Growing up in the 80s, my recollections are of a dynamic computing market. Machines like the ZX Spectrum and the early Commodore models inspired a generation of kids into learning about how computers work. By extension, that sparked interest in the sciences: mathematics, physics, engineering, etc.. Those machines were affordable and quite open to the tinkerer. My first computer (which from vague recollection was a Dick Smith VZ200) had only a BASIC interpreter and 4k of memory. We didn’t purchase the optional tape drive, so I had to type my programs in manually from the supplied book. Along the way, I taught myself how to make my own customisations to the code. I didn’t need to learn that skill, but I choose to take the opportunity presented to me.

Likewise, I remember (and still have in my possession, sadly without the machine) the detailed technical binders supplied with my IBM PC. I think I recognised early on that I was more interested in software, because I didn’t spend as much time on the supplied hardware schematics and documentation. However, the option was there, and I could have made the choice to get more into hardware.

Those experiences were very defining parts of my life, helping to shape me into the Free Software, open standards loving person I am. Being able to get involved in technical development, at whatever level of my choosing, is something I was able to experience from a very early age. I was able to be active, not just consume. As I have written about before, even the king of proprietary software and vendor lock-in himself, Bill Gates, has acknowledged a similar experience as a tipping point in his life.

With this in mind, I worry about the superficial solutions being promoted in the education space. A recent article on the BBC’s Click laments that children are becoming “digitally illiterate”. Most of the solutions proposed in the article (and attached video) are highly proprietary, being based on platforms such as Microsoft’s Windows and Xbox. The lone standout appears to be the wonderful-looking Raspberry Pi device, which is based on Linux and Free Software.

It is disappointing that the same organisation that had the foresight to give us the BBC Computer Literacy Project (with the BBC Micro as its centrepiece) now appears to have disregarded a key benefit of that programme. By providing the most advanced BASIC interpreter of the time, the BBC Micro was well suited to education. Sophisticated applications could be written in an interpreted language that could be inspected and modified by anyone.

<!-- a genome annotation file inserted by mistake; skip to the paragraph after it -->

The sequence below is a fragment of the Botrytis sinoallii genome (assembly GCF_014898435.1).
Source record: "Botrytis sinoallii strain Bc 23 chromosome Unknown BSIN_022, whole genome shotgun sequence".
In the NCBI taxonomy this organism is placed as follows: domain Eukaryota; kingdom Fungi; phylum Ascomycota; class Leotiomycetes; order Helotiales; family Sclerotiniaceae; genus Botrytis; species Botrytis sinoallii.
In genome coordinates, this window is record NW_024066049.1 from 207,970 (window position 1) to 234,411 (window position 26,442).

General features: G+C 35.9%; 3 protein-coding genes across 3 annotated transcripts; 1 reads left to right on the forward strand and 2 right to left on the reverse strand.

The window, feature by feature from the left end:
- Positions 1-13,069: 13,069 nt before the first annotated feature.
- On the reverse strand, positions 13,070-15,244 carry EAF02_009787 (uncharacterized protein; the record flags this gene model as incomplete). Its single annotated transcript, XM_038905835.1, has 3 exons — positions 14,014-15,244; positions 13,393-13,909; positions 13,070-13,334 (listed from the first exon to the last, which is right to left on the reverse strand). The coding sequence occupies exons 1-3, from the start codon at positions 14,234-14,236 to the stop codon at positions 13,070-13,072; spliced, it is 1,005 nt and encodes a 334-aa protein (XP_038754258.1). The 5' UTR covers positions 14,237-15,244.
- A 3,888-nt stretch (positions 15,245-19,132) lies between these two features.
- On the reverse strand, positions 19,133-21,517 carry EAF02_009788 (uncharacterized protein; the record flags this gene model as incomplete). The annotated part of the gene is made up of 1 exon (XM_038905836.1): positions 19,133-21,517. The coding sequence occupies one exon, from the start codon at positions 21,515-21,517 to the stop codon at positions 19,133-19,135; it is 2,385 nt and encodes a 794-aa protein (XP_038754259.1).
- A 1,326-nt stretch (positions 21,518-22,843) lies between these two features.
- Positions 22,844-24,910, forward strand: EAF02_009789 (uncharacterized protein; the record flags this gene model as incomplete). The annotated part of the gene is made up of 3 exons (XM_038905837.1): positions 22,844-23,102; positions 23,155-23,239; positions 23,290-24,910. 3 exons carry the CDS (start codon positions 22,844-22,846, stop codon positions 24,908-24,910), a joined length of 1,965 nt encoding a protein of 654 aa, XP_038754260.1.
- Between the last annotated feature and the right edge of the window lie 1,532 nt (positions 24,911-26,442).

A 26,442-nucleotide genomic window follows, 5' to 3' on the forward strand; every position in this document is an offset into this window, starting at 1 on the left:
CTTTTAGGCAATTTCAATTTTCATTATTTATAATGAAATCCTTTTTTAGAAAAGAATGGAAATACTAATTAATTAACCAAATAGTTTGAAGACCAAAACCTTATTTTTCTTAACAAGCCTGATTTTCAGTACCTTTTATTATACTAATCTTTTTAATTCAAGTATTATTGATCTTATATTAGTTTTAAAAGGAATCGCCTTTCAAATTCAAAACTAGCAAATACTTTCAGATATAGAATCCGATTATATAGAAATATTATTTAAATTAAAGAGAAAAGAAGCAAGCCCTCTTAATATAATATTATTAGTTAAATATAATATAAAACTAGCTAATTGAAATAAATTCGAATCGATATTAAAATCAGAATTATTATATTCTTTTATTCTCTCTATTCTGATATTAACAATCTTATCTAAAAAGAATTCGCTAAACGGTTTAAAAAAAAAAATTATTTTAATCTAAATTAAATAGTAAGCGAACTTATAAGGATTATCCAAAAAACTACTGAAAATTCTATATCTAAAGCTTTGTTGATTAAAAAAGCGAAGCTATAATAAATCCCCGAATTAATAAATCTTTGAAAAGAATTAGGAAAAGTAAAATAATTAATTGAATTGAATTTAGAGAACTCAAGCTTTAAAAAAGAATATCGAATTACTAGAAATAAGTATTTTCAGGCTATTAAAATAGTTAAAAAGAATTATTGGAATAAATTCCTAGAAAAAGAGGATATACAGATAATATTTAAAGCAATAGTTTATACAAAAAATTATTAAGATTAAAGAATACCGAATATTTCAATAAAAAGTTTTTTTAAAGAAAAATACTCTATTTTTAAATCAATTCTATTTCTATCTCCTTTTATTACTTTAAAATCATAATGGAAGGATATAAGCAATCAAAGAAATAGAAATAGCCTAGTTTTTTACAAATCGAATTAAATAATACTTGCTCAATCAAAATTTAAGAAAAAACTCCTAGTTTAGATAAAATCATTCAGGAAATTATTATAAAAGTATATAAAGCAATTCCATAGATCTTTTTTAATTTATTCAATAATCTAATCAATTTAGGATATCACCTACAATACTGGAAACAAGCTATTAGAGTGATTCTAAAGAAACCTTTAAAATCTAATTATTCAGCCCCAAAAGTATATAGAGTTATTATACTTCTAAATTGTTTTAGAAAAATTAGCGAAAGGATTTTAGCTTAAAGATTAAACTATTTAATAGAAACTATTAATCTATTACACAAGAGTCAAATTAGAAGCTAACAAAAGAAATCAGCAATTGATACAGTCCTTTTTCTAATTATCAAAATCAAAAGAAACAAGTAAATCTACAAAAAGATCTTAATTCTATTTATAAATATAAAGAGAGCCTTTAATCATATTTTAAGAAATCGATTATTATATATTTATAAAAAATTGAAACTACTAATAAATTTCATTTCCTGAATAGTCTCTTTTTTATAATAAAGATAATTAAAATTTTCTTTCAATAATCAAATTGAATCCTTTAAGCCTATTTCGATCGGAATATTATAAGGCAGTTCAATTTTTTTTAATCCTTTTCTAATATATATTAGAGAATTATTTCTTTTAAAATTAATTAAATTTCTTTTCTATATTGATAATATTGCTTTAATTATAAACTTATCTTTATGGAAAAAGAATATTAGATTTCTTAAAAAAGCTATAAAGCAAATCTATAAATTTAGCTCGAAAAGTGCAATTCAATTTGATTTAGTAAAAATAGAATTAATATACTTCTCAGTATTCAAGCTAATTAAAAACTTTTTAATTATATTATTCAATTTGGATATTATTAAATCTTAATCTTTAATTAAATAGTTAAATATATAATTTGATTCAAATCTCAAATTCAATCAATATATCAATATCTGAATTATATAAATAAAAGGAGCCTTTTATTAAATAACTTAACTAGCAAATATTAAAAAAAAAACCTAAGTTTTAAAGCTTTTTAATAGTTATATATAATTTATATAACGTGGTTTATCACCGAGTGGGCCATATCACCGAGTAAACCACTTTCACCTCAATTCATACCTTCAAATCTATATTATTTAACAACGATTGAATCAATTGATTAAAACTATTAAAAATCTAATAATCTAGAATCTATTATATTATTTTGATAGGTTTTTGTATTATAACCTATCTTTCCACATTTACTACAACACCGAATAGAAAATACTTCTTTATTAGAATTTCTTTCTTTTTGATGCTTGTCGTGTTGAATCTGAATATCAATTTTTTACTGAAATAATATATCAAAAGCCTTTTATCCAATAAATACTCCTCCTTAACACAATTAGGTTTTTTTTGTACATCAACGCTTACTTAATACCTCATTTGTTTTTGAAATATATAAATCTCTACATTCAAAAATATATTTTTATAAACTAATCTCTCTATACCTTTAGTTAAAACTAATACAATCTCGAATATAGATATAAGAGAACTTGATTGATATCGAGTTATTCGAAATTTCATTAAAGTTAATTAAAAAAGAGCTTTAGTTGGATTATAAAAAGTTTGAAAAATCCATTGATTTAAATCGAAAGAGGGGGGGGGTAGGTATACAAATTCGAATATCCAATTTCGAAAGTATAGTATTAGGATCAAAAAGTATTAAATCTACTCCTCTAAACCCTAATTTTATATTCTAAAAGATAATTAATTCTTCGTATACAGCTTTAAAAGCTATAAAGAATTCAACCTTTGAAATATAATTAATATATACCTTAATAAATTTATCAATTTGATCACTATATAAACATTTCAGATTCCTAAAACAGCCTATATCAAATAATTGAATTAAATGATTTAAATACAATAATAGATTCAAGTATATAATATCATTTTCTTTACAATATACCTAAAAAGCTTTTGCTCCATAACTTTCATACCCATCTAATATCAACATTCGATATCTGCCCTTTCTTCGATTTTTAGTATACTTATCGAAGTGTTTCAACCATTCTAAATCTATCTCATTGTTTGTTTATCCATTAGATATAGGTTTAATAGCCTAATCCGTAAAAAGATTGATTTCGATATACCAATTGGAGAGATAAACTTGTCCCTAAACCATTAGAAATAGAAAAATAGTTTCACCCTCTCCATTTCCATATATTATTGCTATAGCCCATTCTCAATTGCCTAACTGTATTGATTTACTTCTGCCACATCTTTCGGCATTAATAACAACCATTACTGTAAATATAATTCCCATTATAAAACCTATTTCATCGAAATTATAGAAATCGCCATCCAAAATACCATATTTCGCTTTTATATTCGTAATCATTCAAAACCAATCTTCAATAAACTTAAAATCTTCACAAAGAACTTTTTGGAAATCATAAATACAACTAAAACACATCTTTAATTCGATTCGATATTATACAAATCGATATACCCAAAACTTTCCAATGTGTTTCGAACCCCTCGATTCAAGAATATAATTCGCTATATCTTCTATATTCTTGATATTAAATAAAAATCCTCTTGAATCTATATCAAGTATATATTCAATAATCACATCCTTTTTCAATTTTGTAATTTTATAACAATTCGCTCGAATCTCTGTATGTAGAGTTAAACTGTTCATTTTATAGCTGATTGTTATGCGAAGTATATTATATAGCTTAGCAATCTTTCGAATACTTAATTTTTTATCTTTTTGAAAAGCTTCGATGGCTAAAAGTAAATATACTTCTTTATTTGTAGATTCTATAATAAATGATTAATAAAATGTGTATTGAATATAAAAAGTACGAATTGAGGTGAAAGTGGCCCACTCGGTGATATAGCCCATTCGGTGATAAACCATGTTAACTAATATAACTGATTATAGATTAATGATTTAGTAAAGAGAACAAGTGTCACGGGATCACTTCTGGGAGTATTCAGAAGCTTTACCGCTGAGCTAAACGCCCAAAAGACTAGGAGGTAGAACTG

Code is like any other form of work, whether it be a document, artwork, music or something else. From a personal perspective, I want to be able to access (read and modify) my work at any time. From an ethical perspective, we owe it to our children to ensure that they continue to have this right. From a societal perspective, we need to ensure that our culture can persevere through the ages. I have previously demonstrated how digital preservation can dramatically reduce the longevity of information, comparing a still-legible thousand-year-old book against its ‘modern’ laserdisc counterpart that became virtually undecipherable after only sixteen years. I have also explained how this problem presents a real and present danger to the freedoms (at least in democratic countries) that we take for granted.

Back in the world of code, at least, things are looking up. The Internet is heading towards HTML5/JavaScript, and even Microsoft and Adobe are following suit. This raises some interesting considerations for Sugar. Maybe we need to be thinking of writing educational activities in HTML5, like those at tinygames? Going even further, perhaps we should be thinking about integrating HTML5 more closely into the Sugar framework?

I’ll finish with a snippet from a speech given by US President Obama in March (thanks to Greg DeKoenigsberg for bringing it to the attention of the community):

We’re working to make sure every school has a 21st-century curriculum like you do. And in the same way that we invested in the science and research that led to the breakthroughs like the Internet, I’m calling for investments in educational technology that will help create digital tutors that are as effective as personal tutors, and educational software that’s as compelling as the best video game. I want you guys to be stuck on a video game that’s teaching you something other than just blowing something up.